Cambridge, MA – Harvard Kennedy School’s Belfer Center for Science and International Affairs today announced the launch of the Project on Europe and the Transatlantic Relationship, an effort to help reinvigorate a continental bond that has anchored global order, provided peace and stability, and fueled economic expansion for seven decades.

At a time of questions about Europe’s unity, security, and prosperity—and about the commitment of the United States to its relationship with NATO and the European Union—the Project will provide policy-relevant insights for today and dedicated training to prepare the next generation of transatlantic leaders for tomorrow.

“We are initiating this Project to expand the Kennedy School’s teaching and research on Europe and the Transatlantic relationship,” said Nicholas Burns, former U.S. Ambassador to NATO and to Greece, and the Roy and Barbara Goodman Family Professor of the Practice of Diplomacy and International Relations at Harvard Kennedy School. “Europe is vital to the U.S. as our leading trade partner, leading investor into the American economy, and leading number of American treaty allies globally in NATO, our premier military alliance.” Burns is leading the Project as Faculty Chair, together with Executive Director Cathryn Clüver Ashbrook.

“The transatlantic relationship has been a bedrock of global security since World War II,” said Ash Carter, former Secretary of Defense and current Director of the Belfer Center. “We are committed to strengthening this relationship as part of our mission to build a more secure, peaceful world.”

The Project, which launches the same week Washington welcomes France’s Emmanuel Macron and Germany’s Angela Merkel, will focus its teaching and research on four core areas: Strengthening Western Democracies; Diplomacy; Security Policy; and Economics and Trade. Its programming will empower students to serve in critical fields that strengthen the transatlantic relationship, including not only diplomacy, security, and development efforts, but also labor relations, trade, energy, cyber, and technology policy.

The Project’s geographic focus also includes Russia, Ukraine, and the other states of the former Soviet Union. It seeks to help build the school’s research on the foreign and defense policy of Russia and these states.

The launch kicks off with a series of events today, including a JFK Jr. Forum featuring the Ambassador of the European Union to the United States, David O’Sullivan; the Ambassador of the Federal Republic of Germany to the United States, Peter Wittig; the Ambassador of Spain to the United States, Pedro Morenés; and Julianne Smith, Senior Fellow and Director of the Transatlantic Security Program at the Center for New American Security. Burns is moderating the Forum, with opening remarks by HKS Dean Douglas Elmendorf.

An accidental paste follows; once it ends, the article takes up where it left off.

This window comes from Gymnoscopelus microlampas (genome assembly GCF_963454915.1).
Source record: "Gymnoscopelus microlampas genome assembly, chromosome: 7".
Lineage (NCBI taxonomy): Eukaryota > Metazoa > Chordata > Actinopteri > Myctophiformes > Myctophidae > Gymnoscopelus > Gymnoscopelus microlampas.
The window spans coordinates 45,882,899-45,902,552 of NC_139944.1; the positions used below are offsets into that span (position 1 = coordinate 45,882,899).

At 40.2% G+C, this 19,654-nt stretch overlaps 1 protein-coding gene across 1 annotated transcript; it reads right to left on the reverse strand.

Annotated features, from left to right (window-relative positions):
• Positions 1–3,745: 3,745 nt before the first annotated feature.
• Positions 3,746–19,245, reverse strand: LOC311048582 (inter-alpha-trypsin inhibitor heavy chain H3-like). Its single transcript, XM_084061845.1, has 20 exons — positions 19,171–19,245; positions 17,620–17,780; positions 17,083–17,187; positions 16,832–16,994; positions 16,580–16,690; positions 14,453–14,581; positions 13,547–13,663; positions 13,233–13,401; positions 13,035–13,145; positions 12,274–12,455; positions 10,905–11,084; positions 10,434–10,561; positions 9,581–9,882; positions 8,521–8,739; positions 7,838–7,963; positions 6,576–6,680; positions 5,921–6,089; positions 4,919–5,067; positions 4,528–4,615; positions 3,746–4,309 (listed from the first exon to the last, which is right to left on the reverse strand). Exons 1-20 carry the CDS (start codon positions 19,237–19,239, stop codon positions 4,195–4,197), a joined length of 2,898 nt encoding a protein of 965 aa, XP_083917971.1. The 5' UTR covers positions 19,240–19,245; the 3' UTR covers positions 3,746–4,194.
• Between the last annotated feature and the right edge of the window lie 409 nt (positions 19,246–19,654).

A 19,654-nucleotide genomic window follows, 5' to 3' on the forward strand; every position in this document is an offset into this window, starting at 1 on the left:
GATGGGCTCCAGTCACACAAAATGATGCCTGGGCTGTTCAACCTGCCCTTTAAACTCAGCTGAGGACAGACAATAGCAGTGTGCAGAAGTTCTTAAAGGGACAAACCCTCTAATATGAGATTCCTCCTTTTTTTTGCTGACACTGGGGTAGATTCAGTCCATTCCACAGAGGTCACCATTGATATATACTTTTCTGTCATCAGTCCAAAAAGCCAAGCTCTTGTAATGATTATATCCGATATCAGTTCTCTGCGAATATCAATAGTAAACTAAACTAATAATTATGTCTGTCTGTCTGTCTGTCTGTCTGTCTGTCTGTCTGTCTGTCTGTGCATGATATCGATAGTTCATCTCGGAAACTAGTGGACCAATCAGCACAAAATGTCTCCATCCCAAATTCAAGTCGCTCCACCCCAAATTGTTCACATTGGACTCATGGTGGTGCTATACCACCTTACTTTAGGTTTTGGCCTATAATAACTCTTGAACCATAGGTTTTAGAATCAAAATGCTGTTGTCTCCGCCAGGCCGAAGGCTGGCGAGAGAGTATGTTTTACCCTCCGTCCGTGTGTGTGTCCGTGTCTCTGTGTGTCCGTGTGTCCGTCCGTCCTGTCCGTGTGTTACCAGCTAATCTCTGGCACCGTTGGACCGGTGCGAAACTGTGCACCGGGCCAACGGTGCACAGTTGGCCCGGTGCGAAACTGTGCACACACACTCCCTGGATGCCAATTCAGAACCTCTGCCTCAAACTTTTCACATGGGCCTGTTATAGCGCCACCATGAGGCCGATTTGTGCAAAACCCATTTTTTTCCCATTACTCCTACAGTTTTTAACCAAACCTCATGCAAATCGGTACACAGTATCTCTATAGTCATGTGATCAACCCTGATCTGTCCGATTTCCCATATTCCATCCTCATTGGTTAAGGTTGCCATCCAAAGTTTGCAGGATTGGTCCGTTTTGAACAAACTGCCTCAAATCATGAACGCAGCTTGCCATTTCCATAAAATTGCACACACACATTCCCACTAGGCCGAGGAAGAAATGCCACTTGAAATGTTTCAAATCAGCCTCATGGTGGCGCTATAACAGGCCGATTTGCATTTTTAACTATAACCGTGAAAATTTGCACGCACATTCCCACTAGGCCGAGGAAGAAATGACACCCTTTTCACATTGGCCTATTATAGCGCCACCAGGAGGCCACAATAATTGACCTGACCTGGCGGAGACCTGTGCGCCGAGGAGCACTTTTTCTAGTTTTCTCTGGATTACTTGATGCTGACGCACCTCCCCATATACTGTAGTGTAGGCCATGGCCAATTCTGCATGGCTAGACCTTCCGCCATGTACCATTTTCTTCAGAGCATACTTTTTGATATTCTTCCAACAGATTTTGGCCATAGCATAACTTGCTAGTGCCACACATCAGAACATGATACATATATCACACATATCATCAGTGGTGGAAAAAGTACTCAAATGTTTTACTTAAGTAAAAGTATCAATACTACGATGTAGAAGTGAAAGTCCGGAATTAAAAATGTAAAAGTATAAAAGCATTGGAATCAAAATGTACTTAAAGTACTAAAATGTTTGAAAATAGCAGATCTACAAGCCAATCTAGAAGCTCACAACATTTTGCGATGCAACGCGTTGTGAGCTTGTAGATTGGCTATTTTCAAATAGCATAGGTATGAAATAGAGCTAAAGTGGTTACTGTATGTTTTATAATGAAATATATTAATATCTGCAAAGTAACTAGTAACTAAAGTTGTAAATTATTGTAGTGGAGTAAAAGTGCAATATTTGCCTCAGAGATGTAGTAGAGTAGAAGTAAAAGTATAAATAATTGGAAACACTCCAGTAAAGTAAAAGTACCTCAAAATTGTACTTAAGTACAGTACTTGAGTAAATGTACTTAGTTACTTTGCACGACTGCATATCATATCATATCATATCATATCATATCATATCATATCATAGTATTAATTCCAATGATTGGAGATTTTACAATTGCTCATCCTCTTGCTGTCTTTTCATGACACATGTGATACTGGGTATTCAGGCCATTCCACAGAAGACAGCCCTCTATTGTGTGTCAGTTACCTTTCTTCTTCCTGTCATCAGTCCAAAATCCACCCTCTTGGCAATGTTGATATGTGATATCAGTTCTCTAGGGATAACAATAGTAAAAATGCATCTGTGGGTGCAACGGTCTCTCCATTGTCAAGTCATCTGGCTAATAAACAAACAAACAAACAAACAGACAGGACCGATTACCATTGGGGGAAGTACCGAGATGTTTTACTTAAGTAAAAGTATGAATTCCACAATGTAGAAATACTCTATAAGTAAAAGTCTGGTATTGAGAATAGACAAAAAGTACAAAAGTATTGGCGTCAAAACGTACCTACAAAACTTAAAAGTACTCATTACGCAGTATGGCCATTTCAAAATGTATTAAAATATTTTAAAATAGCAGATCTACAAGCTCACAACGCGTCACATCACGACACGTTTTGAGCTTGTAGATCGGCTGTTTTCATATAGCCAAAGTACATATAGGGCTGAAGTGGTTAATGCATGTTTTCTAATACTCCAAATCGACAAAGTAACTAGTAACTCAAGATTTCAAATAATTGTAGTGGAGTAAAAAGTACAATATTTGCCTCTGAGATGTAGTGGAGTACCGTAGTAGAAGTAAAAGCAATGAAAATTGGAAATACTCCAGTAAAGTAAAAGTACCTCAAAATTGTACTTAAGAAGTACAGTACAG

Throughout the month of April, the Project hosted Lord Peter Ricketts, former National Security Advisor of the United Kingdom; Radosław Sikorski, former Foreign Minister and Defense Minister of the Republic of Poland as fellows and Victoria Nuland, former U.S. Assistant Secretary of State for European and Eurasian Affairs and Anne Applebaum, author, historian and Washington Post columnist as speakers to discuss the critical challenges to the EU-U.S. relationship and the integrity of Western democracies. In February, it hosted former Chief of British Intelligence Sir John Sawers.

The Project has outlined an ambitious agenda over the coming year:

  • Raising funds to establish a permanent faculty position dedicated to European studies.
  • Creating a new study on the future of NATO led by Nicholas Burns and Doug Lute, both former U.S. Ambassadors to NATO.
  • Bringing world-renowned academics and practitioners to campus as fellows.
  • Hosting the annual Pierre Keller Visiting Professorship on Europe.
  • Convening an annual Transatlantic Conference in Spain this July with the Spanish
    IE School of International Relations and with support from the Rafael del Pino Foundation
  • Organizing an international conference series on the 100th anniversary of the Treaty of Versailles in collaboration with the American University in Paris.

“Thanks to the generous support of Pierre Keller of Geneva, a Program on Transatlantic Relations was created in 2005 at Harvard’s Weatherhead Center for International Affairs,” said Karl Kaiser, a Senior Associate at the Project. “Its move to and relaunch at the Kennedy School will in a major way strengthen policy-relevant research and teaching to reflect the vital importance of Europe and transatlantic relations to the U.S., the West, and global affairs.”


Cathryn Clüver Ashbrook
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